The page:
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The Hypocritical College Football Planatation

By Bill Frezza

Quick, can you name a business in which young men, disproportionately black, take weekly beatings working for no pay while their masters make millions off their backs?

A business whose cartel members enforce this no-pay rule by blackballing any company who breaks it, nary a peep coming from organized labor?

A business not only exempt from corporate income taxes but magically immune to unionization, OSHA, affirmative action, and the anti-trust laws that plague the rest of our economy?

A business whose celebrity executives command multi-million dollar contracts, living as virtual emperors empowered to fire employees without recourse for so much as talking back to them?

A business where workers injured on the job get no workmen's compensation and are summarily dismissed if company doctors can't patch them up well enough to resume their beatings, leaving some crippled for life?

Despite a profile that ought to draw Andy Stern and Al Sharpton with pitchforks, can you name a business that a House subcommittee just passed legislation to regulate not to address employee abuses but to increase the "fairness" by which the businesses that virtually own these young men can justly claim the annual title of King of the Cartel?

If you guessed NCAA football, you win the Hypocrisy Heisman. If Congress demands national college football playoffs as an alternative to the current BCS series, it would perhaps be fitting to call the championship game the Plantation Bowl.

One of the House bill's sponsors is agitated by the unfairness. "We have to ask whether or not the big, dominant conferences are engaged in uncompetitive behavior and negotiating contracts at the expense of smaller conferences and their schools. In other words, are the big guys getting together and shutting out the little guys?"

Yes, Congress has so much free time on its hands that it needs to pass laws to make sure small plantation owners get a fair shot at competing with big plantation owners. Call it the Leave No Overseer Behind Bill. When you're done laughing at the bipartisan foolishness, can you find a clause somewhere in Article 1 of the constitution that empowers Congress to dictate the rules of college football?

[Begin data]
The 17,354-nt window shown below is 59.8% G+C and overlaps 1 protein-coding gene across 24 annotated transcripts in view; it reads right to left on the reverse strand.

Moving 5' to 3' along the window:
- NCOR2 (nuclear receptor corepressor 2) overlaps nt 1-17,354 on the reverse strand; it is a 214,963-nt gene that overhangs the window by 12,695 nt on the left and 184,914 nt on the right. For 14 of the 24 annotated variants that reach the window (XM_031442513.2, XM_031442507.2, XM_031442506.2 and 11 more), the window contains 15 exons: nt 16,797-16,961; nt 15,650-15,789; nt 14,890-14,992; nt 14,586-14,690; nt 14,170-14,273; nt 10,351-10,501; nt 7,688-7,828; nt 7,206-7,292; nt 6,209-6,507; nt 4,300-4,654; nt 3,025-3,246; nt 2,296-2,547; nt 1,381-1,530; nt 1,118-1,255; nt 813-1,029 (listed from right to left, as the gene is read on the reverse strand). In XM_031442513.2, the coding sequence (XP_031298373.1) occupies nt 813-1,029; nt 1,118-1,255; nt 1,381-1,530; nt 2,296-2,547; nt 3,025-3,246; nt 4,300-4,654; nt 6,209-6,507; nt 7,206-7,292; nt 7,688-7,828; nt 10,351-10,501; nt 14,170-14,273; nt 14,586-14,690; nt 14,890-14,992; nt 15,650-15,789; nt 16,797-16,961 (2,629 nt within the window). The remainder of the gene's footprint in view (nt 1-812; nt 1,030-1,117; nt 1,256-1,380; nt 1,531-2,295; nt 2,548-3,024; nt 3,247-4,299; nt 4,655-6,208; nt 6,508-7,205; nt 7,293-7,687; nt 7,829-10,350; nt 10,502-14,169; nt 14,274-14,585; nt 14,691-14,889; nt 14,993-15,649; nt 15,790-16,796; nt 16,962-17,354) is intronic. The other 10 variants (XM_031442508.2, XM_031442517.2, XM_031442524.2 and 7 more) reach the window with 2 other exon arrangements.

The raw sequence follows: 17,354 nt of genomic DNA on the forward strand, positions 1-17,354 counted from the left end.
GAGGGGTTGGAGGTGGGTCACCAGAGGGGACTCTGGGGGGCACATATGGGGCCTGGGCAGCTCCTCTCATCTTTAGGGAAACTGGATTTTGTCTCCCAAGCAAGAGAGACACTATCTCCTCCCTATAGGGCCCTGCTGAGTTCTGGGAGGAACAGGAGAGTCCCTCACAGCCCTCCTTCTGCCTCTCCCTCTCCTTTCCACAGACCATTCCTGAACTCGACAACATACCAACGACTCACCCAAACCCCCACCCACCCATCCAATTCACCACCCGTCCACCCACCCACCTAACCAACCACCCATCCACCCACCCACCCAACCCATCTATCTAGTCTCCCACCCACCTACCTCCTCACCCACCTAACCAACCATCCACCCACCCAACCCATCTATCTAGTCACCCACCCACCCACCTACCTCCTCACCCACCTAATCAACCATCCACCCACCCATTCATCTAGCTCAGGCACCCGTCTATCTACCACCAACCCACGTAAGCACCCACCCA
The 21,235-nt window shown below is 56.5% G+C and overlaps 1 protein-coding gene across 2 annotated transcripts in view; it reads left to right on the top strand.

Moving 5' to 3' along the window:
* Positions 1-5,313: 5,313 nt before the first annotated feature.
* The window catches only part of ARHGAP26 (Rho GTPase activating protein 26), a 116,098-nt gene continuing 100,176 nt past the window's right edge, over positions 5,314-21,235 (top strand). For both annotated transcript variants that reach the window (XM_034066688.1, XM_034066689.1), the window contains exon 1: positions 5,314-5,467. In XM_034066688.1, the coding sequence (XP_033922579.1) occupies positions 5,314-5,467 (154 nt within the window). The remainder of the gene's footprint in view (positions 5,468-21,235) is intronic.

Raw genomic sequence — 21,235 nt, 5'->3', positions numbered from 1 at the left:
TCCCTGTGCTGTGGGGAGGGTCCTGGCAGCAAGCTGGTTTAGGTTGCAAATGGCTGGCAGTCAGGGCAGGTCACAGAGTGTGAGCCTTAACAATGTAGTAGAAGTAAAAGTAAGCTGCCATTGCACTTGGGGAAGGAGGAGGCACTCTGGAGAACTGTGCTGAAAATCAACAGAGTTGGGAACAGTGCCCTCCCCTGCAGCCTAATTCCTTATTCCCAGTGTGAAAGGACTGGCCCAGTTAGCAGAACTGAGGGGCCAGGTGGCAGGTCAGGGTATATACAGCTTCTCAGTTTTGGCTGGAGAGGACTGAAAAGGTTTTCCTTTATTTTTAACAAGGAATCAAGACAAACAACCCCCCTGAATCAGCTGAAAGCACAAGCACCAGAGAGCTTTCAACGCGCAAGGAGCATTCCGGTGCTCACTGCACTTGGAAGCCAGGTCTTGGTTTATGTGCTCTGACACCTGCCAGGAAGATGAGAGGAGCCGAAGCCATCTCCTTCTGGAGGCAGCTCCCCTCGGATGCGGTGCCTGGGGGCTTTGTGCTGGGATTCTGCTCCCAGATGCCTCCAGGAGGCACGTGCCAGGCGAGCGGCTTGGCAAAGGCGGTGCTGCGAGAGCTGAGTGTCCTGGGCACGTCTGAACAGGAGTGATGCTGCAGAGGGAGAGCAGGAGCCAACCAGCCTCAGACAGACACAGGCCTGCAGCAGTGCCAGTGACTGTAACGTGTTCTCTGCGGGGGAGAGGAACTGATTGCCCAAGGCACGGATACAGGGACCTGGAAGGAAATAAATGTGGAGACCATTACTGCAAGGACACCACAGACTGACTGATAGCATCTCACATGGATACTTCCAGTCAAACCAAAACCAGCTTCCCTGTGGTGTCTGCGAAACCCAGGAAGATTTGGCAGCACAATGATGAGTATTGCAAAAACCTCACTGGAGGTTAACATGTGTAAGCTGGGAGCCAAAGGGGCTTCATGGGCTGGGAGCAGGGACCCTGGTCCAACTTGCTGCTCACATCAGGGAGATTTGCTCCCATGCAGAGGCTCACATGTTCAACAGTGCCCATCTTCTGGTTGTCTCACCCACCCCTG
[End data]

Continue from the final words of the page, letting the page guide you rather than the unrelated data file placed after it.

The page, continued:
Institutes of higher learning are certainly free to run profitable side businesses. But do attempts to rationalize the exploitation of talented young athletes for the amusement of middle-aged couch potatoes and the subsidization of middle class college kids convince you?

Many of these athletes forego a level of earnings they will never approach for the rest of their lives. In return for what? A shot at pro football? A fortunate few may go on to the NFL but the vast majority will spend the rest of their lives hobbling around on damaged knees. What did they get for it? A brief moment of glory and what often amounts to little more than an honorary degree.

Sure, no one is forced to play football. Illegal immigrants aren't forced to pick lettuce either, but tell that to minimum wage advocates. Some argue that paying student athletes would destroy college football, that budgets stretched thin by Title IX mandates just couldn't handle it. What about the alumni boosters often caught stuffing cash into the pockets of their alma mater's football stars? How about bringing these powerful market forces out into the open? Clever college development officers could easily turn alumni sports enthusiasm into another fund raising opportunity by promising that half of every donation made during the annual pigskin payola drive would be put toward attracting the top football talent money can buy. The other half could fund Title IX programs.

Do you think our President, a vocal supporter of Federal action to force a college football championship, could use his famed rhetorical skills to advance this kind of change? Southern agriculture went through turmoil when slavery was abolished, but southern farmers eventually learned to thrive in a free market. The Olympics managed a transition to professionalism with hardly a ripple. Why should college football be any different? How about giving the battered kids who enliven our Saturday afternoons more than just applause?

Bill Frezza is a partner at Adams Capital Management, an early-stage venture capital firm. He can be reached at bill@vereverus.com. If you would like to subscribe to his weekly column, drop a note to publisher@vereverus.com.
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